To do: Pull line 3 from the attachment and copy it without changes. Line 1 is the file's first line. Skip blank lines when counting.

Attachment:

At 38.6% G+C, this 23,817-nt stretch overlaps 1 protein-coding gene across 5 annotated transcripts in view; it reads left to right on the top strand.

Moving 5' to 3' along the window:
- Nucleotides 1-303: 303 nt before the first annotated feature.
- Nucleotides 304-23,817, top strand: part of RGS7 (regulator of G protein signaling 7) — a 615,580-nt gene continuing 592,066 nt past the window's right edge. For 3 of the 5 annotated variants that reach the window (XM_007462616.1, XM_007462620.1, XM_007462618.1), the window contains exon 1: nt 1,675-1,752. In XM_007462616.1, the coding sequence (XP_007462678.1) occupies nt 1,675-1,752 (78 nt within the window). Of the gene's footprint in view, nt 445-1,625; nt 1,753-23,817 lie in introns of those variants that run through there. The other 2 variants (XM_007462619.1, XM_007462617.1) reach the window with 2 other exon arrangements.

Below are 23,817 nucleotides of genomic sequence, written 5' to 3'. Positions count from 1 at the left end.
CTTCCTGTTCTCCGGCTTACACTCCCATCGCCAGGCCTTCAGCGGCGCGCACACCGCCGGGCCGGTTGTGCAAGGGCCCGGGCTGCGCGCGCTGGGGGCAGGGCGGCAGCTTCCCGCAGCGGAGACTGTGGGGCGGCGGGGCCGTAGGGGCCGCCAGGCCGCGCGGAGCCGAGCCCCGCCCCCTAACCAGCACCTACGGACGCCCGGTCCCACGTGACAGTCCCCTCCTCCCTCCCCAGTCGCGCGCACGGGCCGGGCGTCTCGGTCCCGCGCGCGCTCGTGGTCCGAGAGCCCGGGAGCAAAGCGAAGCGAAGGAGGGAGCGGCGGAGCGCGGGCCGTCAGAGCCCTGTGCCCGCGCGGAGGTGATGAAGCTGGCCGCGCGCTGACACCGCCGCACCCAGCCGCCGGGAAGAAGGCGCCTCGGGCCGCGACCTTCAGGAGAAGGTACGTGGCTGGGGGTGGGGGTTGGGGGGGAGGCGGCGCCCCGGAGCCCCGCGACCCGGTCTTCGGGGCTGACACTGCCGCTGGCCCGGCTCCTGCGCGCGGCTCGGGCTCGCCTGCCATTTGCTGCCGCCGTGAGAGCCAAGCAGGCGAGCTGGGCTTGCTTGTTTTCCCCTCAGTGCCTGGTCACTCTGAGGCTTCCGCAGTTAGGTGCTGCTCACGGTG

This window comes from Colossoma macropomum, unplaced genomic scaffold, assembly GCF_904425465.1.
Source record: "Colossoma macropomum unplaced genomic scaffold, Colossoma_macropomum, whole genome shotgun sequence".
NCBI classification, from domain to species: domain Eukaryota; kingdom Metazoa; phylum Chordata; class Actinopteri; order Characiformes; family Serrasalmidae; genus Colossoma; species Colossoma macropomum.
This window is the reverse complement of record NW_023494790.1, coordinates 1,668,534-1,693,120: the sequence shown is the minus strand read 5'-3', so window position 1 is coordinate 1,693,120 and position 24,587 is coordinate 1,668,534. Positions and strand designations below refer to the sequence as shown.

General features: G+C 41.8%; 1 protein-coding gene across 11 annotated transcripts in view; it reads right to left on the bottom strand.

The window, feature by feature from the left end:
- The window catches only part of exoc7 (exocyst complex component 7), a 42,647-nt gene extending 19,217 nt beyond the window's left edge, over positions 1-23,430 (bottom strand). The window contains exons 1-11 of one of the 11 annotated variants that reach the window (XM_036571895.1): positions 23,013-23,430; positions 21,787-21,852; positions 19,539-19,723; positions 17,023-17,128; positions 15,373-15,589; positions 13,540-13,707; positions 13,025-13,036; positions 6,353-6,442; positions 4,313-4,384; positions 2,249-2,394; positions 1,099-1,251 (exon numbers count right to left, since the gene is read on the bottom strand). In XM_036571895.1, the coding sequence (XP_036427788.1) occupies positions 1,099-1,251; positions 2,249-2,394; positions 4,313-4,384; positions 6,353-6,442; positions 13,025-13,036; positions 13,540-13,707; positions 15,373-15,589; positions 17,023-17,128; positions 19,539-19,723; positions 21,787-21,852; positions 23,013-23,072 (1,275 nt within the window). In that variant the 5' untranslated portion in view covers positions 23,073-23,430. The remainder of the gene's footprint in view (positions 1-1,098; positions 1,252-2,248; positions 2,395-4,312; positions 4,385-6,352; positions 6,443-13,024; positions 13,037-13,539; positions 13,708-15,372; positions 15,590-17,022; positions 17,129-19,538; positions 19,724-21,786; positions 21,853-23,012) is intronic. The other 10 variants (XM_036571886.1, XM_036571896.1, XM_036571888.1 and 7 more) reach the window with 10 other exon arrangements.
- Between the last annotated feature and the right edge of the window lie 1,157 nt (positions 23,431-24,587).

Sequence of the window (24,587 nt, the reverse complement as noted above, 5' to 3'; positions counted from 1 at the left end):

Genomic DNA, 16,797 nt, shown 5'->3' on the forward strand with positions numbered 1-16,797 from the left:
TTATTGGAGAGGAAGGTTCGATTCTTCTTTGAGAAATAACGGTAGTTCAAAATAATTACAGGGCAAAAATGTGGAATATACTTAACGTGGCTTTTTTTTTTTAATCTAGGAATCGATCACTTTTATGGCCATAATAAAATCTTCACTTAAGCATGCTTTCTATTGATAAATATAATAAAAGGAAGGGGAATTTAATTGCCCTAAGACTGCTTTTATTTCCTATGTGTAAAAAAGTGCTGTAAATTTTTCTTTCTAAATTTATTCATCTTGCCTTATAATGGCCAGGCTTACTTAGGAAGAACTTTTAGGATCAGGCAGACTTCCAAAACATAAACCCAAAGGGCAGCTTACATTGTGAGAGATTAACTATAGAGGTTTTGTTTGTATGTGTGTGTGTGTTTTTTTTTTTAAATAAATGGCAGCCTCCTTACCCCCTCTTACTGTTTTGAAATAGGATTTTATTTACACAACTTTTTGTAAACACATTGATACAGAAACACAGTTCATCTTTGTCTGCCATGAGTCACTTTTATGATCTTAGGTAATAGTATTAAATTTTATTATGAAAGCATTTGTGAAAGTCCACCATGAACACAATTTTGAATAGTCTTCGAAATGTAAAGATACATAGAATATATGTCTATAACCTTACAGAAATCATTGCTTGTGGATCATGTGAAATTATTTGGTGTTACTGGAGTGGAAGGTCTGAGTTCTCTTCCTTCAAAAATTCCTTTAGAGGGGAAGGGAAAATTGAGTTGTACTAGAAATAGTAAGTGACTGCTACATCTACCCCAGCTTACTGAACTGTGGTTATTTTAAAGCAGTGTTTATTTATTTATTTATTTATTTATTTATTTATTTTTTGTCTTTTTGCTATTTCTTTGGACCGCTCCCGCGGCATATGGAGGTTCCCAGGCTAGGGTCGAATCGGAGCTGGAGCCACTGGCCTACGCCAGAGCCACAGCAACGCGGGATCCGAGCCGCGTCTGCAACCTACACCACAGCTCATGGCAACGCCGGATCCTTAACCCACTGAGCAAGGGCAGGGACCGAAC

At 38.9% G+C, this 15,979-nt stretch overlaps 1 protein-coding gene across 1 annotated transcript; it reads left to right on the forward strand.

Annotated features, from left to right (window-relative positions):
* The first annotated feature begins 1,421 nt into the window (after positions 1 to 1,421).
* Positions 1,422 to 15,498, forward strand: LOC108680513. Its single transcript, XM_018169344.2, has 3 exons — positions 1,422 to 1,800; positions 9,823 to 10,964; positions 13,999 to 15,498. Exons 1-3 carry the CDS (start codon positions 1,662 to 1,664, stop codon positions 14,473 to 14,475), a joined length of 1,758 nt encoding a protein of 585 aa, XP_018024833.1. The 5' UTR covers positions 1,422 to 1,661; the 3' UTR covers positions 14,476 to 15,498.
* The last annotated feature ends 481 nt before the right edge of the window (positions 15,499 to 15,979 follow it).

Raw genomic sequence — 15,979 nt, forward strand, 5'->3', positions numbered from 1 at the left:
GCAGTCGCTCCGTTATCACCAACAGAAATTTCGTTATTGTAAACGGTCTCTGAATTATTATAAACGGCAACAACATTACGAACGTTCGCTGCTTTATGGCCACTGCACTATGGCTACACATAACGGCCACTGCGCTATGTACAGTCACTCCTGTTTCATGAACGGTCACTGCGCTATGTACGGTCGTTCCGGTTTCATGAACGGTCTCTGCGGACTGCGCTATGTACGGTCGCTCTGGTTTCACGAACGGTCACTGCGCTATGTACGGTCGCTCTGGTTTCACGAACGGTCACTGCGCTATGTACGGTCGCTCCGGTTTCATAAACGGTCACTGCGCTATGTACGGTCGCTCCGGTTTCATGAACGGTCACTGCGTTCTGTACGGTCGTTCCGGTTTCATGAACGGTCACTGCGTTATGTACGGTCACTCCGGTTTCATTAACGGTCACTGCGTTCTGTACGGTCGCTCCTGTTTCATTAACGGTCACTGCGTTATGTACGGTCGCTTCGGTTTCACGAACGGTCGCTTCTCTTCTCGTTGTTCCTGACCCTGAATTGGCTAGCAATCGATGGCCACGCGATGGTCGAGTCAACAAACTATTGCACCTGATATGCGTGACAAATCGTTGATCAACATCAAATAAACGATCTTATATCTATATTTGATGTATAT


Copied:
- Nucleotides 1-303: 303 nt before the first annotated feature.